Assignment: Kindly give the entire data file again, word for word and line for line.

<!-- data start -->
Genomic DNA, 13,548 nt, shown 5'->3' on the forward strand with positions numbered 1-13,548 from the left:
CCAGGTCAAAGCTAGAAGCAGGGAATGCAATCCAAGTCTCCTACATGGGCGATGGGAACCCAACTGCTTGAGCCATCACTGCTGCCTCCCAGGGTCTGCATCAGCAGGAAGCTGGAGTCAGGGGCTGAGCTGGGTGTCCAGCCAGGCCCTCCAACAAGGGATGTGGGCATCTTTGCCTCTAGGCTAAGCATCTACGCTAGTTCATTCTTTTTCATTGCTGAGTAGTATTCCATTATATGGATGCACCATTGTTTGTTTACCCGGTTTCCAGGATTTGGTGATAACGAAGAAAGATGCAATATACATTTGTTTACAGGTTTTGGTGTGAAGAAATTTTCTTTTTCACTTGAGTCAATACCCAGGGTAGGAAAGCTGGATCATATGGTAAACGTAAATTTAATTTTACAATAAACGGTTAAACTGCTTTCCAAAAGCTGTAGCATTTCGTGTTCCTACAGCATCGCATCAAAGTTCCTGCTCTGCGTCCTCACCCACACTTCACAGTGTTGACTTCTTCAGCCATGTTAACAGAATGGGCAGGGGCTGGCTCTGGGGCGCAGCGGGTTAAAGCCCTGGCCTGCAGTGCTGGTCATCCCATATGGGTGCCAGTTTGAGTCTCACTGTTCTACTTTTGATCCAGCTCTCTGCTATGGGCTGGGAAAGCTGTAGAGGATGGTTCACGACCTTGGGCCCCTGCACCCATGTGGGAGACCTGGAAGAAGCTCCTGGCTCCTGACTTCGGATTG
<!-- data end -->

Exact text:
Genomic DNA, 13,548 nt, shown 5'->3' on the forward strand with positions numbered 1-13,548 from the left:
CCAGGTCAAAGCTAGAAGCAGGGAATGCAATCCAAGTCTCCTACATGGGCGATGGGAACCCAACTGCTTGAGCCATCACTGCTGCCTCCCAGGGTCTGCATCAGCAGGAAGCTGGAGTCAGGGGCTGAGCTGGGTGTCCAGCCAGGCCCTCCAACAAGGGATGTGGGCATCTTTGCCTCTAGGCTAAGCATCTACGCTAGTTCATTCTTTTTCATTGCTGAGTAGTATTCCATTATATGGATGCACCATTGTTTGTTTACCCGGTTTCCAGGATTTGGTGATAACGAAGAAAGATGCAATATACATTTGTTTACAGGTTTTGGTGTGAAGAAATTTTCTTTTTCACTTGAGTCAATACCCAGGGTAGGAAAGCTGGATCATATGGTAAACGTAAATTTAATTTTACAATAAACGGTTAAACTGCTTTCCAAAAGCTGTAGCATTTCGTGTTCCTACAGCATCGCATCAAAGTTCCTGCTCTGCGTCCTCACCCACACTTCACAGTGTTGACTTCTTCAGCCATGTTAACAGAATGGGCAGGGGCTGGCTCTGGGGCGCAGCGGGTTAAAGCCCTGGCCTGCAGTGCTGGTCATCCCATATGGGTGCCAGTTTGAGTCTCACTGTTCTACTTTTGATCCAGCTCTCTGCTATGGGCTGGGAAAGCTGTAGAGGATGGTTCACGACCTTGGGCCCCTGCACCCATGTGGGAGACCTGGAAGAAGCTCCTGGCTCCTGACTTCGGATTG